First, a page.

Government out of balance

Originally published in the Bangor Daily News.

While sometimes only pie will do — pumpkin, blueberry or even chocolate peanut butter — very rarely does it make sense to, as Governor’s Restaurant urges, have dessert first. In this season of celebration (and overeating), it may seem cantankerous to say so, but balance is best for our health.

Maine’s politics is out of balance. Told we have a crisis that requires severe cuts, we can change course from what Gov. LePage defends — tax cuts first.

Tax cuts were part of the June budget passed 124-9 in the House and 29-5 in the Senate. As this paper reportedthen, while LePage said he “signed the budget because of the tax cuts,” lawmakers “rejected a LePage proposal that would have eliminated MaineCare benefits for parents who earn between 133 and 200 percent of the federal poverty level and for childless adults.”

Although the budget reflected the views of Maine’s Republican majority, after passage, House Democratic LeaderRep. Emily Cain said, “We might not agree on everything, but compromise is never perfect. Today’s vote shows how far we’ve come. It demonstrates that if we honor and respect the process, we can come to agreement.”

Yet now the governor places tax cuts “first.” Although the Legislature provided funds for seniors in assisted living, low-income children in HeadStart and health care for tens of thousands of low-wage working people, the governor would slash them but retain all tax cuts.

“Tax cuts first” is the policy of other new Republican governors and nearly all congressional Republicans. As activist Grover Norquist described it, tax cut after tax cut will achieve the goal of getting government “down to the size where we can drown it in the bathtub.”

This national playbook also includes making it harder to vote and defining others, dividing to attack. In Maine and elsewhere, that has meant going after teachers, the unemployed, union members, college students and evenpeople who work on behalf of the needy.

The poorest 20 pecent in Maine pay the highest percentage of their income in taxes, but we’re told that they’re not taxpayers. The cuts hit working people with low wages whose jobs lack health insurance but they are stigmatized with the welfare label and their work rendered invisible.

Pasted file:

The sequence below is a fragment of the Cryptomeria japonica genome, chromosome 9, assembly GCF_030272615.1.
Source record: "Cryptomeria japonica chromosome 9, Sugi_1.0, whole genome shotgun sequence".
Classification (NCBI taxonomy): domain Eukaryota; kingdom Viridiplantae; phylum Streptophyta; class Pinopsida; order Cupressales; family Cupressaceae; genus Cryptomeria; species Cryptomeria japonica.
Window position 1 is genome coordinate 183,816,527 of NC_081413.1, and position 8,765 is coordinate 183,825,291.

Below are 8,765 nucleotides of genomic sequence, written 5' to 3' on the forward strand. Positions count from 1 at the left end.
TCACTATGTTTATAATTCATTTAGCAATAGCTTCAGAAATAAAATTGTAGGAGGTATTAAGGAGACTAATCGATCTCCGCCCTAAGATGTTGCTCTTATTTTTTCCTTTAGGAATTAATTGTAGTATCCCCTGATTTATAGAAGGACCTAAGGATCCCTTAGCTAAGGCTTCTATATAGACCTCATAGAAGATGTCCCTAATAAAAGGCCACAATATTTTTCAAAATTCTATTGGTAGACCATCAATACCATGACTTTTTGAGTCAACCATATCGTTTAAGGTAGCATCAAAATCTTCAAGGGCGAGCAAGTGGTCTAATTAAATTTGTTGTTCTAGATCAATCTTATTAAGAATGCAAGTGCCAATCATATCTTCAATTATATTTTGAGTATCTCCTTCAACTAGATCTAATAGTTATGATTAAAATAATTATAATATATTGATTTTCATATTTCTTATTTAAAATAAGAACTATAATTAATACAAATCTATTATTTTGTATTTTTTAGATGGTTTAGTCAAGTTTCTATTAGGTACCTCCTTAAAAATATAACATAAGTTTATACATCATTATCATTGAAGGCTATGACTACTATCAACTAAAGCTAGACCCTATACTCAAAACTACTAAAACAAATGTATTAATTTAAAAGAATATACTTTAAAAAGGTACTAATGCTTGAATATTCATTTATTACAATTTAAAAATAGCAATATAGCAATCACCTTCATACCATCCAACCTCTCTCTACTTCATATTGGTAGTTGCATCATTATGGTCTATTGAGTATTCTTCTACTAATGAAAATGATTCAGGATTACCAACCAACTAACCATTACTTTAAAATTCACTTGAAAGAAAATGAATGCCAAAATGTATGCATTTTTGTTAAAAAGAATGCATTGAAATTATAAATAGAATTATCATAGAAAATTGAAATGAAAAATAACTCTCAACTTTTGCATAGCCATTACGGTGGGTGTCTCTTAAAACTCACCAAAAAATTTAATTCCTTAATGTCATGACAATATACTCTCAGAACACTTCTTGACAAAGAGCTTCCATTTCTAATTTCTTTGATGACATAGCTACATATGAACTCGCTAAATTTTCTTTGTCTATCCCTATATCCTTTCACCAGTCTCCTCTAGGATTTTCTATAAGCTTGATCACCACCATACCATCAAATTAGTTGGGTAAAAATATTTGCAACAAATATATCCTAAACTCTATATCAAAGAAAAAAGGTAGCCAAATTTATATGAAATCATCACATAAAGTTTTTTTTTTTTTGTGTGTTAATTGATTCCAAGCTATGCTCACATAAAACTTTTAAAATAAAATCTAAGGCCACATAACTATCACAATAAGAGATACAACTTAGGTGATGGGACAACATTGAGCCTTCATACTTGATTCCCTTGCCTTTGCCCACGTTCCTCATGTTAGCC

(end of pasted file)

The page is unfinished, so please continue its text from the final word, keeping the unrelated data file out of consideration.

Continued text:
Long-sought political agendas are being pursued while Maine people’s health is at stake.

For just one part of Maine’s health care system, the cuts would be devastating. According to an analysis by the Maine Primary Care Association, the 19-clinic network of federally qualified health centers, or FQHCs, across the state would be severely undermined. Providing preventative and primary care, “FQHCs have been shown to save Medicaid 30 percent in total annual spending per patient due to reduced hospitalizations and avoided ED visits.”

Some patients receive MaineCare, others have Medicaid, 175,000 pay on a sliding scale and and all are at risk. Cuts will lead to layoffs and “translates to the closure of four service delivery sites.” Other program cuts will undermine educational opportunity and health, create cost-shifting and, according to the Maine Center for Economic Policy, reduce Maine jobs by 4,400.

But there are alternatives. Income tax cuts could be deferred or limited to, say, up to twice the Maine median income. According to the Maine Revenue Services, the LePage income tax cut is $2,810 for the top 1 percent (who have average earnings of nearly $355,000), while the middle 20 percent receives $123 and the bottom 20 percent a mere $7 a year.

Under this tax regime, with 20 percent cut from the Circuit Breaker program, many less-than-wealthy Mainers will end up with increased overall taxes. Tax cuts to estates over $1 million dollars, adding up to tens of millions of dollars in the next biennium, should be dropped. And health policy stressing provider coordination can save money and improve Mainers’ health.

Making tax cuts come first is a moral choice. As Bishop Malone of the Roman Catholic Diocese of Portland declared, “How we treat the most vulnerable in our society, where we place them in terms of our priorities, is ultimately the measure of the worth of our society.”

Maine’s legislators, who sought balance six months ago, must decide where Maine now stands.

Amy Fried

About Amy Fried

Amy Fried loves Maine's sense of community and the wonderful mix of culture and outdoor recreation. She loves politics in three ways: as an analytical political scientist, a devoted political junkie and a citizen who believes politics matters for people's lives. Fried is Professor of Political Science at the University of Maine. Her views do not reflect those of her employer or any group to which she belongs.